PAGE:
Romanian Cultural Territorial Systems First Experience
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A member of the UE since 2007, Romania is looking for ways to be not just an extension of the EU market but also a real democratic and competitive country. The totalitarian regime left important marks on the country, especially during its last decade: isolation of the country, unsustainable industrialization, and maybe even more important, mistrust between people and confused values and beliefs. With this “difficult heritage,” the transition toward a market economy as well as a democratic society has been difficult including “wild” privatization of previously state enterprises, delayed and messy retrocession process of land and buildings, corruption of decision makers, lack of understanding about the role of civil society, and the inherent weakness of this newly born third sector (there were no associations or foundations during the communist regime). Even more so than the large cities, small historical centers struggle to keep the population, to find economic viability, and to preserve in the same time the local identity. Their future depends very much on the capacity of their leaders to understand and make use of the few opportunities that are currently available. In other words, these places depend of the ability of their communities to plan for their future.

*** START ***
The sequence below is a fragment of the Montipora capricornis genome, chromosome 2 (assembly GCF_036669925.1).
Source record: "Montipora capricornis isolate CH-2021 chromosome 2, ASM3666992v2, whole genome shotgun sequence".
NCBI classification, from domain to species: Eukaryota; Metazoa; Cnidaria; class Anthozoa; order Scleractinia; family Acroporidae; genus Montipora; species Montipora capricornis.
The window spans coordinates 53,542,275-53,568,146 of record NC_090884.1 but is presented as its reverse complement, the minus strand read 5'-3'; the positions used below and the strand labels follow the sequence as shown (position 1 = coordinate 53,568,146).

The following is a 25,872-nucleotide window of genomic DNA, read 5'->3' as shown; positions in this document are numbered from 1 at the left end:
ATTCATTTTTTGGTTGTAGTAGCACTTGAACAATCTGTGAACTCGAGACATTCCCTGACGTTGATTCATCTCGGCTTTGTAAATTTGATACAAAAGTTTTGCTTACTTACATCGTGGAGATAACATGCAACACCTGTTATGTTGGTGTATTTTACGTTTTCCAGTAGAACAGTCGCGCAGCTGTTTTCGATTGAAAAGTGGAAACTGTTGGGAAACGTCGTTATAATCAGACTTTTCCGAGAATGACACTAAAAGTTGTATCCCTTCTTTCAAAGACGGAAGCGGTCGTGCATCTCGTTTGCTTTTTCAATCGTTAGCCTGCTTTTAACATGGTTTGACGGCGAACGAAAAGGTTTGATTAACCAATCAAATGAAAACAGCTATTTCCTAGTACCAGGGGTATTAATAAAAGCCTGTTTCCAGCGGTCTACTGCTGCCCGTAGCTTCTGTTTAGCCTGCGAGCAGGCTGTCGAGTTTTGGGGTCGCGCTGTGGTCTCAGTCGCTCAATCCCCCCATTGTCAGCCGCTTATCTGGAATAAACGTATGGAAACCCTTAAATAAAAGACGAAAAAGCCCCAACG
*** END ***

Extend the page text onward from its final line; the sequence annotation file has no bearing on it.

KeywordsUrban planning Romanian national planning system Urban planning legislation
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